Date of Award


Level of Access

Campus-Only Thesis

Degree Name

Master of Science (MS)




Brian G. Frederick

Second Committee Member

Elizabeth A. Stemmier

Third Committee Member

Bruce L. Jensen


The identification and quantitation of organic compounds in complex mixtures by GC-MS is adversely affected by co-elution, because the acquired spectra are not pure, as well as by column bleed and ion chamber contaminants. Manual deconvolution, to purify such complex mass spectra needs expertise and is very labor intensive, but it is necessary to correctly identify compounds. The Automated Mass Deconvolution and Identification System (AMDIS) associates peaks in extracted ion chromatograms and then extracts a series of “components,” whose pure mass spectra can be matched in a library search. However, some compounds, for instance isomers, have similar mass spectra, and hence can be hard to uniquely identify. We have created a library of mass spectral data and retention indices for authentic standards and evaluated the ability of AMDIS to correctly identify and quantitate compounds in a complex pyrolysis oil sample. We propose that by lowering the mass spectral match criterion and imposing a statistically-based retention index constraint that the rate of false positives and false negatives can be decreased with the overall goal of increasing the rates of true positive and true negative identification.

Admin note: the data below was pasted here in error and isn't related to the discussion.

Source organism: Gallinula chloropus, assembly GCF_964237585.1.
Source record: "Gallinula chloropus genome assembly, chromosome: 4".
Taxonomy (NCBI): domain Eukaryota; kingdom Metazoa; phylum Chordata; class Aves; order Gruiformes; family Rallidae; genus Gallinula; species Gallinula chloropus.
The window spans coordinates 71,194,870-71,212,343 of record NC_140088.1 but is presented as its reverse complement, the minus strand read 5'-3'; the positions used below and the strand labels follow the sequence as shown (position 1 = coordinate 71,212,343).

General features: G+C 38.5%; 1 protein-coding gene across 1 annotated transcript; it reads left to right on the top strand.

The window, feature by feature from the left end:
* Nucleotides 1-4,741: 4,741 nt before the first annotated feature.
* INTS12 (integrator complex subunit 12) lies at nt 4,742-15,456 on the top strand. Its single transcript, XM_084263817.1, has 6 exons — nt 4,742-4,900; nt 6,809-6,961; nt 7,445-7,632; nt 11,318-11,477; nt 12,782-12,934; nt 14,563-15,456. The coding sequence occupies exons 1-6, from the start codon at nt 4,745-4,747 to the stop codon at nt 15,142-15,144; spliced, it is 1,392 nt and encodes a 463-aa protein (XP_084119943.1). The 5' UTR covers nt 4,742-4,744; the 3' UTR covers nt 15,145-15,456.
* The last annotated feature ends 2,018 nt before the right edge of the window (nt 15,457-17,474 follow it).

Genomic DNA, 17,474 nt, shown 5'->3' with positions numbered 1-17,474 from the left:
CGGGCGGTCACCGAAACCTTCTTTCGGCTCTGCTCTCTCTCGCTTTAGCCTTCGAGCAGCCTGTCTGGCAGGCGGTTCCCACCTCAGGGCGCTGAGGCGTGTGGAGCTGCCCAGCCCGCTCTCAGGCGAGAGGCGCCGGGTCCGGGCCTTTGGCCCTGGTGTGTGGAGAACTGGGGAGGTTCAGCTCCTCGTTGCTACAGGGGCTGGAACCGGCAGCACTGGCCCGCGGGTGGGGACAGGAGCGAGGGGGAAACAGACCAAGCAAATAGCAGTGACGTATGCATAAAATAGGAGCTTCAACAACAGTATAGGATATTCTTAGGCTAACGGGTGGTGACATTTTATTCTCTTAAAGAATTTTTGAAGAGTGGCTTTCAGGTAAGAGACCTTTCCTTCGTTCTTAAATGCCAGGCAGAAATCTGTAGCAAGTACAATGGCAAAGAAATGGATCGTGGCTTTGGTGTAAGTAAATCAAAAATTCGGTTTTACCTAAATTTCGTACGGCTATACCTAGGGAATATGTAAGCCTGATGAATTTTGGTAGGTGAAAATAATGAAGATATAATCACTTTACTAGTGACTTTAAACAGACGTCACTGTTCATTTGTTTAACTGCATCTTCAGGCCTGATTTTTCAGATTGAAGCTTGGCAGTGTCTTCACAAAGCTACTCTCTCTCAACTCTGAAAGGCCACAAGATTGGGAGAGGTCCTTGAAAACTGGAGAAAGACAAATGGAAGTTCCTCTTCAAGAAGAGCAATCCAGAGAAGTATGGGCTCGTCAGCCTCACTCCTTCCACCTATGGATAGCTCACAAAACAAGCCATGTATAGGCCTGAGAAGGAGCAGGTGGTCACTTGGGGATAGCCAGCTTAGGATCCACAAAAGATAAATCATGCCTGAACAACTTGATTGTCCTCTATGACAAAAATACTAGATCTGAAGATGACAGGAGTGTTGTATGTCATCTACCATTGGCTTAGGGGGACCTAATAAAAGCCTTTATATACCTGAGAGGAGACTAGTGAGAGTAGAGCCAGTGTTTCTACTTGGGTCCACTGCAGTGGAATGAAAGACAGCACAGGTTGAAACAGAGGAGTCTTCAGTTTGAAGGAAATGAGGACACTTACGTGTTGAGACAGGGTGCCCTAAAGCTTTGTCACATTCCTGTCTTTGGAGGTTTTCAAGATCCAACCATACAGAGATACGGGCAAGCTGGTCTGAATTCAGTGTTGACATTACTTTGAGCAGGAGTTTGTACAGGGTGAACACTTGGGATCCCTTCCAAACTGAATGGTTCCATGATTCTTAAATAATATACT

The recently developed Formate Assisted Pyrolysis (FAsP) method has been applied to purified lignin and is a potentially valuable and renewable source of phenols, which are of current interest for production of phenol-formaldehyde resins and wood based panels. We extracted phenolics from Lignin fast pyrolysis oil by an alkali extraction and applied GC/MS analysis to determine die amount of phenolics that can be obtained from bio-oil and the efficiency of the extraction process. Quantitative analysis using calibration standards for selected compounds was carried out to assess the accuracy of the assumptions used in AMDIS to reduce complex chemical analysis to a practical level.